During the first 10 years of our nation’s history, John Adams led the conservative party called the Federalist and Thomas Jefferson led the Liberal party called the Republican. The two men met in the Continental Congress in 1775 and found that they shared an enthusiasm for declaring independence from Great Britain in the 1780s. They went to France together the ministers from the United States. While there, their families were cemented in friendship. John Adams lived frugally on the farm outside of Paris. Thomas Jefferson lived in downtown Paris close to the entertainment district such as the Opera. John Quincy Adams, John Adams’ son, was going nuts in the outskirts of Paris. He was a teenager. Thomas Jefferson had him live with him in downtown Paris in the entertainment district – – -two bachelors. Thomas Jefferson tutored him and eventually recommended when he was about 18 that he be the Secretary to our Ambassador to Russia. As a result, John Quincy learned Russian, knew Latin, English, French and Dutch from when he was with his Father, John Adams raising money in the Netherlands. In addition, he was only 17 -18. He eventually became the 6th president of the U.S. and was essential to the Seward folly of buying Alaska.
John Adams became the second president by three Electoral College votes. Thomas Jefferson was second and became Vice President. However, in the next election, lost to the Republican Jefferson in 1800. The two Patriots were different in their beliefs as day and night –
- Was a radical 18th-century liberal who was extreme in his views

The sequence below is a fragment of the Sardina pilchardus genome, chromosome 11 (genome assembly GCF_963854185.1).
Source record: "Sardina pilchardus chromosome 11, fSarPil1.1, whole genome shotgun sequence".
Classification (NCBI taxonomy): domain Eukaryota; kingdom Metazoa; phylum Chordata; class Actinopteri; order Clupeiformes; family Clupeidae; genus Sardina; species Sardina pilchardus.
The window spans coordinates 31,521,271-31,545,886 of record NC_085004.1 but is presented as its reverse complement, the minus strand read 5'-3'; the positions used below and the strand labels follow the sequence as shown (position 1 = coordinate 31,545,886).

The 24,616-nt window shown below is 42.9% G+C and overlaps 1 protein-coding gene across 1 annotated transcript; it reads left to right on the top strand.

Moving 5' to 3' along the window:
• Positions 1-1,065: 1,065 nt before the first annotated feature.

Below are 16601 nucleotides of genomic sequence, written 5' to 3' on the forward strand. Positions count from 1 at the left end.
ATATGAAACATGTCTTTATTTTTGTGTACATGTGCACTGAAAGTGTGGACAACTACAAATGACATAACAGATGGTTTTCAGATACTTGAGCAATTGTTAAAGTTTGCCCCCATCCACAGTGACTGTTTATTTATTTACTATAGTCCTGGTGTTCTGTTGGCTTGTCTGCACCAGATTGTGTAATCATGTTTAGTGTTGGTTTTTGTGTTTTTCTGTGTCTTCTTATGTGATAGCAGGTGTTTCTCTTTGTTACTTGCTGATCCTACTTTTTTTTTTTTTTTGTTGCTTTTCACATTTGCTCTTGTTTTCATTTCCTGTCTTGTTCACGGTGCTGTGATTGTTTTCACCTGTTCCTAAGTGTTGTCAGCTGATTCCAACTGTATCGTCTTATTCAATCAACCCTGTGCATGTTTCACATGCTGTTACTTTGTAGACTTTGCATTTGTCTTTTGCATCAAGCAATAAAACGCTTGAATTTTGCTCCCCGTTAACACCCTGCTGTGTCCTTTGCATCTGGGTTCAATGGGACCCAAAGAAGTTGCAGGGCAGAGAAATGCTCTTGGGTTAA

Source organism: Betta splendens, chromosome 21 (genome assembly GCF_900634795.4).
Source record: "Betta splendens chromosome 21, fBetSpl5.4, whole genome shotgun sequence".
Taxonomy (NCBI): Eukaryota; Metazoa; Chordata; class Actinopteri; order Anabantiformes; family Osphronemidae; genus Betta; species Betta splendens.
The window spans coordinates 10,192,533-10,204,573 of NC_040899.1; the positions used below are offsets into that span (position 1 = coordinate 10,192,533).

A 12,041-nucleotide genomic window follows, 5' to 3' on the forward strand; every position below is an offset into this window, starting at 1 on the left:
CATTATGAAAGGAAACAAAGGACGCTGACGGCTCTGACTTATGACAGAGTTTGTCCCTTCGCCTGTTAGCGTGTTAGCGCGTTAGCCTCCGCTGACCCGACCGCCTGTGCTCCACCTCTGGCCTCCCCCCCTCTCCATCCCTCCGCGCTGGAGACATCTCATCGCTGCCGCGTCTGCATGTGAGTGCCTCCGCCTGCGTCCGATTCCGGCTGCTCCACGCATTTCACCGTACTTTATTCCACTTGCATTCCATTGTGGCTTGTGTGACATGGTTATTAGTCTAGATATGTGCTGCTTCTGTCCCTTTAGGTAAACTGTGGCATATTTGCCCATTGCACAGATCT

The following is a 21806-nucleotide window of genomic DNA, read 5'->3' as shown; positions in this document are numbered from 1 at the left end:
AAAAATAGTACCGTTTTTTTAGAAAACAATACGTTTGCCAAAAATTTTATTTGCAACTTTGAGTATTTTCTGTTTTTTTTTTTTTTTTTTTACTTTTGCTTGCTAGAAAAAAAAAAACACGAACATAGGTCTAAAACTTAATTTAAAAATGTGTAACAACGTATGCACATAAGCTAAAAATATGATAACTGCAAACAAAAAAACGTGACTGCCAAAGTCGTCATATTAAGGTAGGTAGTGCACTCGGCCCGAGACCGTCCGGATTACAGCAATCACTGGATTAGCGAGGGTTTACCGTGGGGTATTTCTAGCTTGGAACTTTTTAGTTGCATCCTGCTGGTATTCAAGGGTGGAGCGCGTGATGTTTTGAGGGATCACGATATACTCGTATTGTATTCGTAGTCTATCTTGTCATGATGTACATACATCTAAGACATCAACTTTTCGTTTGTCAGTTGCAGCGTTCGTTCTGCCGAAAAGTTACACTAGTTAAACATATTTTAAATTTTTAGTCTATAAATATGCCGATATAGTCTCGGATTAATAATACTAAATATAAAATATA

- In his attitude towards government, he believed in minimal government, which was a progressive position at the time
- He believed in a wise and frugal government not a very strong one
- He literally believed that all men were created equal
- He put an enormous emphasis on education
- He believed that the world was getting better, becoming freer and more democratic in that America had a special role in the future.
- He believed America was her chosen country, the world’s best hope
- Jefferson invented the idea of American exceptionalism.
- The Federalist Adams was a conservative
- He had a sour and cynical view of human nature
- He was pessimistic about the future and a severe critic of the Jeffersonian concept of American exceptionalism
- Adams was the ultimate realist committed to stubborn facts
- he did not believe that all men were created equal
- he believed that all were born unequal and that education couldn’t do much about the inherent differences among people
- He believed that nature not nurture made the difference for leaders
- He did not fear big government itself, but he did fear the unrestrained power of government.
- He stated that government power must never be trusted without a check
- Adams had little confidence in democracy and the virtue of the people. Therefore, he believed in the English tradition much more than Jefferson.
- He believed that elections will become so partisan and so corrupt that the nation would have to turn to having officeholders serve for life
- In 1812, their friend Benjamin Rush asked the two men to start writing one another. They did so and became friends again. Their letters are classics. They exchanged 150 letters over the next 14 years.
- Jefferson believed that Adams was a man of “rigorous honesty” and realistic judgment. He believed that below the crusty exterior was a man that was as friendly as can be.
- The two men avoided controversial topics in their correspondence because they did not want to endanger the communication channel.
- They knew that their combination of idealism and realism had helped create the nation and that realization was enough to sustain their friendship.
They died on the same day, 50th anniversary of the Declaration of Independence.